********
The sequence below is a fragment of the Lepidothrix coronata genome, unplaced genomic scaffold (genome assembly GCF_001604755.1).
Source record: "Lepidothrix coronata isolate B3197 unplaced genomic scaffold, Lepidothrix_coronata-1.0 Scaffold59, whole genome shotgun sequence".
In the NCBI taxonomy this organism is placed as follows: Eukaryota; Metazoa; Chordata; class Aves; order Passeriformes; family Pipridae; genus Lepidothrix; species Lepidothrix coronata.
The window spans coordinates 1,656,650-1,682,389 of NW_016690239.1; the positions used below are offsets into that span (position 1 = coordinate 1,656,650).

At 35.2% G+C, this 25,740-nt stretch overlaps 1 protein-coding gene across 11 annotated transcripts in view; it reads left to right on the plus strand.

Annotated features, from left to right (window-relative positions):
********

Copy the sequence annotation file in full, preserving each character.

The sequence below is a fragment of the Lepidothrix coronata genome, unplaced genomic scaffold (genome assembly GCF_001604755.1).
Source record: "Lepidothrix coronata isolate B3197 unplaced genomic scaffold, Lepidothrix_coronata-1.0 Scaffold59, whole genome shotgun sequence".
In the NCBI taxonomy this organism is placed as follows: Eukaryota; Metazoa; Chordata; class Aves; order Passeriformes; family Pipridae; genus Lepidothrix; species Lepidothrix coronata.
The window spans coordinates 1,656,650-1,682,389 of NW_016690239.1; the positions used below are offsets into that span (position 1 = coordinate 1,656,650).

At 35.2% G+C, this 25,740-nt stretch overlaps 1 protein-coding gene across 11 annotated transcripts in view; it reads left to right on the plus strand.

Annotated features, from left to right (window-relative positions):